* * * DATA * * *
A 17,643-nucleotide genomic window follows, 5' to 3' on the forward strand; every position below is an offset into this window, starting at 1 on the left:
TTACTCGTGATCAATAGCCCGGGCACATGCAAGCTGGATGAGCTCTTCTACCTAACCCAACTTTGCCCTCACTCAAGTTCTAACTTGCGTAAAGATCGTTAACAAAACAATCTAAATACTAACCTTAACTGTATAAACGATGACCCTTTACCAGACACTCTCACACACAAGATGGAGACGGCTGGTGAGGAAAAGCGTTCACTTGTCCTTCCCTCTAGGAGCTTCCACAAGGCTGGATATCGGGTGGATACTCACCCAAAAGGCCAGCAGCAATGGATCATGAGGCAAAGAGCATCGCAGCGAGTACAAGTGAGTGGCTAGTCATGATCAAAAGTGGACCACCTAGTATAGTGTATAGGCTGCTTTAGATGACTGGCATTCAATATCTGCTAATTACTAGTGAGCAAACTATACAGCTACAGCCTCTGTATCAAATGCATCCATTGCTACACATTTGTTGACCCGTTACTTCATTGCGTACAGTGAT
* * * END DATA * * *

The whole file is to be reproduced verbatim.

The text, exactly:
A 17,643-nucleotide genomic window follows, 5' to 3' on the forward strand; every position below is an offset into this window, starting at 1 on the left:
TTACTCGTGATCAATAGCCCGGGCACATGCAAGCTGGATGAGCTCTTCTACCTAACCCAACTTTGCCCTCACTCAAGTTCTAACTTGCGTAAAGATCGTTAACAAAACAATCTAAATACTAACCTTAACTGTATAAACGATGACCCTTTACCAGACACTCTCACACACAAGATGGAGACGGCTGGTGAGGAAAAGCGTTCACTTGTCCTTCCCTCTAGGAGCTTCCACAAGGCTGGATATCGGGTGGATACTCACCCAAAAGGCCAGCAGCAATGGATCATGAGGCAAAGAGCATCGCAGCGAGTACAAGTGAGTGGCTAGTCATGATCAAAAGTGGACCACCTAGTATAGTGTATAGGCTGCTTTAGATGACTGGCATTCAATATCTGCTAATTACTAGTGAGCAAACTATACAGCTACAGCCTCTGTATCAAATGCATCCATTGCTACACATTTGTTGACCCGTTACTTCATTGCGTACAGTGAT